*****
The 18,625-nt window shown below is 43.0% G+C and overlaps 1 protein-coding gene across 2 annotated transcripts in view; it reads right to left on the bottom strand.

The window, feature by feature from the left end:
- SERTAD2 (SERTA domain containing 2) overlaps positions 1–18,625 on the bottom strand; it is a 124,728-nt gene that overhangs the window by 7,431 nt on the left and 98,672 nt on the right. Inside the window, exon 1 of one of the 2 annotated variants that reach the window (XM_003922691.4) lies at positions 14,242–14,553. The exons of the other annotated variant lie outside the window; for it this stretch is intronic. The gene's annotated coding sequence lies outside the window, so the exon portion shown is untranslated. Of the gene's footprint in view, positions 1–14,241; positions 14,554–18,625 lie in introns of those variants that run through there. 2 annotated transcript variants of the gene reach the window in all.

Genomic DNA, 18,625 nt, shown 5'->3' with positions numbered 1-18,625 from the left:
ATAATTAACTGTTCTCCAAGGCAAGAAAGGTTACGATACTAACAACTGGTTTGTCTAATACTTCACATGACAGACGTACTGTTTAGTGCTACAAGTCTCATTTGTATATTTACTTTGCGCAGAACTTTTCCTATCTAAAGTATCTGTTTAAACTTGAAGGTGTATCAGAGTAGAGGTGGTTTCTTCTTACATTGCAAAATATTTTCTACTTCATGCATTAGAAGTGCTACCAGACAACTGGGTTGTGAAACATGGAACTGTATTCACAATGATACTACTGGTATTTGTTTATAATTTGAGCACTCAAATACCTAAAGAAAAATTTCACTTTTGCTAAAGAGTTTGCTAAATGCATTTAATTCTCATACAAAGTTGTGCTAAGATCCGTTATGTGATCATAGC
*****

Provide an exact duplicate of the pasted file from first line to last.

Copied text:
The 18,625-nt window shown below is 43.0% G+C and overlaps 1 protein-coding gene across 2 annotated transcripts in view; it reads right to left on the bottom strand.

The window, feature by feature from the left end:
- SERTAD2 (SERTA domain containing 2) overlaps positions 1–18,625 on the bottom strand; it is a 124,728-nt gene that overhangs the window by 7,431 nt on the left and 98,672 nt on the right. Inside the window, exon 1 of one of the 2 annotated variants that reach the window (XM_003922691.4) lies at positions 14,242–14,553. The exons of the other annotated variant lie outside the window; for it this stretch is intronic. The gene's annotated coding sequence lies outside the window, so the exon portion shown is untranslated. Of the gene's footprint in view, positions 1–14,241; positions 14,554–18,625 lie in introns of those variants that run through there. 2 annotated transcript variants of the gene reach the window in all.

Genomic DNA, 18,625 nt, shown 5'->3' with positions numbered 1-18,625 from the left:
ATAATTAACTGTTCTCCAAGGCAAGAAAGGTTACGATACTAACAACTGGTTTGTCTAATACTTCACATGACAGACGTACTGTTTAGTGCTACAAGTCTCATTTGTATATTTACTTTGCGCAGAACTTTTCCTATCTAAAGTATCTGTTTAAACTTGAAGGTGTATCAGAGTAGAGGTGGTTTCTTCTTACATTGCAAAATATTTTCTACTTCATGCATTAGAAGTGCTACCAGACAACTGGGTTGTGAAACATGGAACTGTATTCACAATGATACTACTGGTATTTGTTTATAATTTGAGCACTCAAATACCTAAAGAAAAATTTCACTTTTGCTAAAGAGTTTGCTAAATGCATTTAATTCTCATACAAAGTTGTGCTAAGATCCGTTATGTGATCATAGC